A land contract, also known as  a “land installment contract”, is a means for seller (also known as a “vendor”) financing in the sale of real of estate. Most real estate purchases involve a bank lending money to the buyer (also known as a “vendee”) to aid in the purchase of the property. The  seller agrees to let the buyer purchase the property by making monthly payments to the seller directly. A land contract creates two different legal interests in the land – equitable title and legal title. The distinction between these two forms of title is critical. Equitable title to land is held by the buyer while he/she continues to make payments and creates a recognizable monetary interest in the property. The property therefore cannot be sold to another third party. Legal title remains with the seller until the final payment is made under the land contract, at which time legal title will also pass to buyer. Although the buyer does not hold legal title to the land until all payments are made, the buyer still has numerous rights to the land. These rights may  include: the right to actual possession of the land, the right to quiet enjoyment of the property, the right to use of the property, the right to transfer or sell the property, and the right to exclude others from the property.

Land contracts provide numerous benefits to buyers and sellers alike, but can be complex transactions which also lead to disputes of ownership. Land contracts facilitate transfer of land by making real estate purchases possible in circumstances where the sale otherwise would not occur in the absence of third party financing. For example, buyers who are unable to obtain a loan by mortgaging the property may find a land contract to be a suitable alternative. Additionally, the seller may benefit from this arrangement by using the land contract as a negotiating chip to obtain a higher purchase price.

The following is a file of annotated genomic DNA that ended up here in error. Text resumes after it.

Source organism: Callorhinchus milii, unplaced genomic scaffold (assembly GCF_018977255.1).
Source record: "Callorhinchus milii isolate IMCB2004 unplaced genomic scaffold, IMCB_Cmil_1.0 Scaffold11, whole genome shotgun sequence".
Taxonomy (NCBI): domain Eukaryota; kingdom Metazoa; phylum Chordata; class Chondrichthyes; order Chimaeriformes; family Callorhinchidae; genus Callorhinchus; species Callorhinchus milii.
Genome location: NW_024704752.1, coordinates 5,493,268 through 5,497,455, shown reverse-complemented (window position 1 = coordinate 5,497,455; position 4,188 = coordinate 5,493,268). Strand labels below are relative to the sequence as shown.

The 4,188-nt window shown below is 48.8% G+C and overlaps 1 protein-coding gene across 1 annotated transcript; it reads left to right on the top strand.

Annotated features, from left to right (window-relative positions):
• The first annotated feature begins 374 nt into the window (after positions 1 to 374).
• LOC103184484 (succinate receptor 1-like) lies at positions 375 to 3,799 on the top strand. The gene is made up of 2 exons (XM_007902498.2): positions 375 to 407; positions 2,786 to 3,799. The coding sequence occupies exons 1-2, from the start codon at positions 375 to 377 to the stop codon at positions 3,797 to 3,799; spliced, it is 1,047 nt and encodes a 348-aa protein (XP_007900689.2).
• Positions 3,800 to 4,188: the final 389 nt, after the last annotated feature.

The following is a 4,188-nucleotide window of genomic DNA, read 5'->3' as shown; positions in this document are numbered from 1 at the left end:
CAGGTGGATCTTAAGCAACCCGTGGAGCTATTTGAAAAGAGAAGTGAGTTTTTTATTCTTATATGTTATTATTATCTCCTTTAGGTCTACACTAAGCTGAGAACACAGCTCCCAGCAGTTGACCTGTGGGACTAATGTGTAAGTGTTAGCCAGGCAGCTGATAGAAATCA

However, issues most commonly arise when a buyer fails to make timely payments as outlined in the contract. This can lead to foreclosure or forfeiture, whereby Seller may attempt to “oust” Buyer from the property for failure to perform. Forfeiture and foreclosure are generally  governed by Ohio Revised Code Sections 5313.05, 5313.06 and 5313.07. Foreclosure or judicial sale is often required when Buyer has either: 1) made payments for five years or more, or 2) has paid 20% or more of the total agreed purchase price. This is often referred to as the “20/5 rule”. If the buyer does not meet the 20/5 rule requirements, the buyer may instead be subject to forfeiture. Before Seller can terminate the agreement under threat of forfeiture, the Buyer is may be afforded a short period to remedy his/her default.

Although a land contracts can be a great tool for buying and selling property, legal issues often arise throughout drafting of the contract, performance of the contract, or final transfer of legal title. These issues are complex and can have serious financial and legal implications. If you are a buyer or seller attempting to engage in a land contract or have already entered into a contract in Ohio, contact an attorney at Katz, Pryor & DiCuccio, LLP today for assistance today.